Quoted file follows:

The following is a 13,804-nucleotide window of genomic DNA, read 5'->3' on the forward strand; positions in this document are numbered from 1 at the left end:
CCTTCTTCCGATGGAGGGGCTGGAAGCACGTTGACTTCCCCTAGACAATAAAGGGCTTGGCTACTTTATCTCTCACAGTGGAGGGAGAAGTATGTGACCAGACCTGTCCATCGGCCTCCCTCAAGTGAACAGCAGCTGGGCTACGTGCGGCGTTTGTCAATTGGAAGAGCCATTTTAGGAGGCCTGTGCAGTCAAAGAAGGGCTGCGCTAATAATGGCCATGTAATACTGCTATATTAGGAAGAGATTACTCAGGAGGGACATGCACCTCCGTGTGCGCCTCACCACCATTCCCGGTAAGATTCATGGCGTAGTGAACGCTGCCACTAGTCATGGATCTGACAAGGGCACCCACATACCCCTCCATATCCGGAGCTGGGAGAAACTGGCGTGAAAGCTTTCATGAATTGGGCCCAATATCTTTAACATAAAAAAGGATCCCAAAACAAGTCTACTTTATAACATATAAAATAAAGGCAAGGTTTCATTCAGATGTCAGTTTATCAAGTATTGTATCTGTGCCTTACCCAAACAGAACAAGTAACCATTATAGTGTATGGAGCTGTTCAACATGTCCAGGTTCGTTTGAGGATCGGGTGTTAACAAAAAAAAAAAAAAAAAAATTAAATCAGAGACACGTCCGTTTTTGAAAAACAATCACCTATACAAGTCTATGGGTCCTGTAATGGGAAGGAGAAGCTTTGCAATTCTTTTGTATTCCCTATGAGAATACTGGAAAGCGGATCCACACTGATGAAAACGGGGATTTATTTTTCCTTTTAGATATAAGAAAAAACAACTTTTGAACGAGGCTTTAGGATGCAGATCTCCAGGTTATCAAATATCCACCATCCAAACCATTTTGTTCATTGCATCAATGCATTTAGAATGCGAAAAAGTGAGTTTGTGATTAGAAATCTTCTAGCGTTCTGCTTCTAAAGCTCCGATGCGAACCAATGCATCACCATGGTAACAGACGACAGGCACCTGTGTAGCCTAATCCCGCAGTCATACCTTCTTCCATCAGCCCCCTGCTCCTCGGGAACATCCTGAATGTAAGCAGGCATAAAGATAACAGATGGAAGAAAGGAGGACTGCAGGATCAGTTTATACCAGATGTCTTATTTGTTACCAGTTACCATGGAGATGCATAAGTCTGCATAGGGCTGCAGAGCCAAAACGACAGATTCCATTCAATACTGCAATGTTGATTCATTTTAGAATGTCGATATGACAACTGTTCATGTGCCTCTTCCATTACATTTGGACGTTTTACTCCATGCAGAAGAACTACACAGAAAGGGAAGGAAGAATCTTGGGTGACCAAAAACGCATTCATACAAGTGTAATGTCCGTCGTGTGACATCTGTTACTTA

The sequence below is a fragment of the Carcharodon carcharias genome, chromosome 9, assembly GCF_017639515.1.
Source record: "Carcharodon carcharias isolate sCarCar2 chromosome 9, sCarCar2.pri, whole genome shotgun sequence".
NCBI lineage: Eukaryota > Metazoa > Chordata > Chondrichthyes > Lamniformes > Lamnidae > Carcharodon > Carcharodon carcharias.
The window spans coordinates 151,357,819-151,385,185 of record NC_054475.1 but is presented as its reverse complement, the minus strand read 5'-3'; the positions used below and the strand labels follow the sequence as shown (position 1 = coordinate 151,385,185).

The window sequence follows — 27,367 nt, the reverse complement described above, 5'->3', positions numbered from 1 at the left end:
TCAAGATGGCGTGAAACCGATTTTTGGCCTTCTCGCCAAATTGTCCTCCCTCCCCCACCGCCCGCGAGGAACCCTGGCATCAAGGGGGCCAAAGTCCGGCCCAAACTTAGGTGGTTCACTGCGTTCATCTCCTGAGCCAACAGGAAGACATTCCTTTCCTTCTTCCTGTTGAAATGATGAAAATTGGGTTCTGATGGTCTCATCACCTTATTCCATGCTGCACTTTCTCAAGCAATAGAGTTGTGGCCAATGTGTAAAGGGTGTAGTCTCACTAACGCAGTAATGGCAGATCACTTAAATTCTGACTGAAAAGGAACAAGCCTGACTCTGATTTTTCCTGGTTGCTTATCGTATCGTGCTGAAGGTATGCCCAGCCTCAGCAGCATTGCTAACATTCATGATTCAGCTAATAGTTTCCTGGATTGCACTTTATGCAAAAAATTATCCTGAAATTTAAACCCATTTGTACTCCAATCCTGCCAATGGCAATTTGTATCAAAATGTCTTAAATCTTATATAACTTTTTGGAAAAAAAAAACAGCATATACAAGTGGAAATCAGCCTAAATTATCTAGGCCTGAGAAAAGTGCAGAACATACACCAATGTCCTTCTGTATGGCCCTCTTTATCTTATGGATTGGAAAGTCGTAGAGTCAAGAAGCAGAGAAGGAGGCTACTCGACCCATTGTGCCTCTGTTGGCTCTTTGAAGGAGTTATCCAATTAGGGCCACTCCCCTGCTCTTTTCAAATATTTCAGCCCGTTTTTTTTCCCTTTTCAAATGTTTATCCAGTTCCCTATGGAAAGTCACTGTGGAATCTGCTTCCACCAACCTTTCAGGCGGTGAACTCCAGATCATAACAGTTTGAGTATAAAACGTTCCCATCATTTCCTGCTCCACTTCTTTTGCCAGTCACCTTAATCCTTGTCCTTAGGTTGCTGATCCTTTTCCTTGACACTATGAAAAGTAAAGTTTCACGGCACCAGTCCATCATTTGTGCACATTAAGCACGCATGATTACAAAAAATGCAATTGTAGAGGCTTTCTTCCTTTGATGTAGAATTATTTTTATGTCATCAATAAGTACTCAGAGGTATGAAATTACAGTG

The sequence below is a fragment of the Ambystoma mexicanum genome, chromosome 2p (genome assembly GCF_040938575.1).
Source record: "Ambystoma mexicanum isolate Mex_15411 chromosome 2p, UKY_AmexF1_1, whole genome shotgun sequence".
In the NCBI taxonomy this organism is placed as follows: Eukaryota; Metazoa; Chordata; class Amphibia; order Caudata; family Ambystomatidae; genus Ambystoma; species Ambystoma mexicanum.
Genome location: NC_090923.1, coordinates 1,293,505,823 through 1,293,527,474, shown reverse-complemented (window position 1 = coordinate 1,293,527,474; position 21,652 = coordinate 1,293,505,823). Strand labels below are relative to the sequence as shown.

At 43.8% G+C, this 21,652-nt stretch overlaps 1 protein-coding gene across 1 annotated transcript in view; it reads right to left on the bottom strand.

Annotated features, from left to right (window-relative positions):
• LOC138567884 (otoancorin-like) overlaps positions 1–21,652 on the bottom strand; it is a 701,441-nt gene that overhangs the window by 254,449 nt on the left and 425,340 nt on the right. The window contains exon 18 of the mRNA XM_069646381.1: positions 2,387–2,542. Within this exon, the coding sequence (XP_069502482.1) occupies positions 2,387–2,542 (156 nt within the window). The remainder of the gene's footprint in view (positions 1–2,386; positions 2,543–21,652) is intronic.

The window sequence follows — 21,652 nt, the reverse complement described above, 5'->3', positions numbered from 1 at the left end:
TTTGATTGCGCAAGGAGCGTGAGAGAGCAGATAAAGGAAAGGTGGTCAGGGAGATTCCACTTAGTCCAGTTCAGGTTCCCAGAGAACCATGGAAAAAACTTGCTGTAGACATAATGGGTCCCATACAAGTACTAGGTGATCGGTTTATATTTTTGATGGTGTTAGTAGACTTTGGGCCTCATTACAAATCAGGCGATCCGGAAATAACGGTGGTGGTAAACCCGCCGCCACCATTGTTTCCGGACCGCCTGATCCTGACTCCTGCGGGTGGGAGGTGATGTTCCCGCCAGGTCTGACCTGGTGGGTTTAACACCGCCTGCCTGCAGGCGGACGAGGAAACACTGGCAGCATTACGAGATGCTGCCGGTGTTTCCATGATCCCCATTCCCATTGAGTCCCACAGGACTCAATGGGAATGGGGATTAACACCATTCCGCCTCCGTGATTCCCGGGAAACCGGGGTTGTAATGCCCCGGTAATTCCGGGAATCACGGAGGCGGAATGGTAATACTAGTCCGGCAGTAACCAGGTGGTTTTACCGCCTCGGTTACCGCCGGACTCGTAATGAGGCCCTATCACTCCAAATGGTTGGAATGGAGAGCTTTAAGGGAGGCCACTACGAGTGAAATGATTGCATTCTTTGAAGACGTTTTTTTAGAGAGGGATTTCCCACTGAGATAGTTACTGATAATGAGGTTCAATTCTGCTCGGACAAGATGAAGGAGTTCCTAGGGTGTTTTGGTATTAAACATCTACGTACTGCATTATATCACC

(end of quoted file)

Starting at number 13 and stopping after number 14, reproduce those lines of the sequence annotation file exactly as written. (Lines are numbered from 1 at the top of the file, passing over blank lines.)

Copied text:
At 43.8% G+C, this 21,652-nt stretch overlaps 1 protein-coding gene across 1 annotated transcript in view; it reads right to left on the bottom strand.

Annotated features, from left to right (window-relative positions):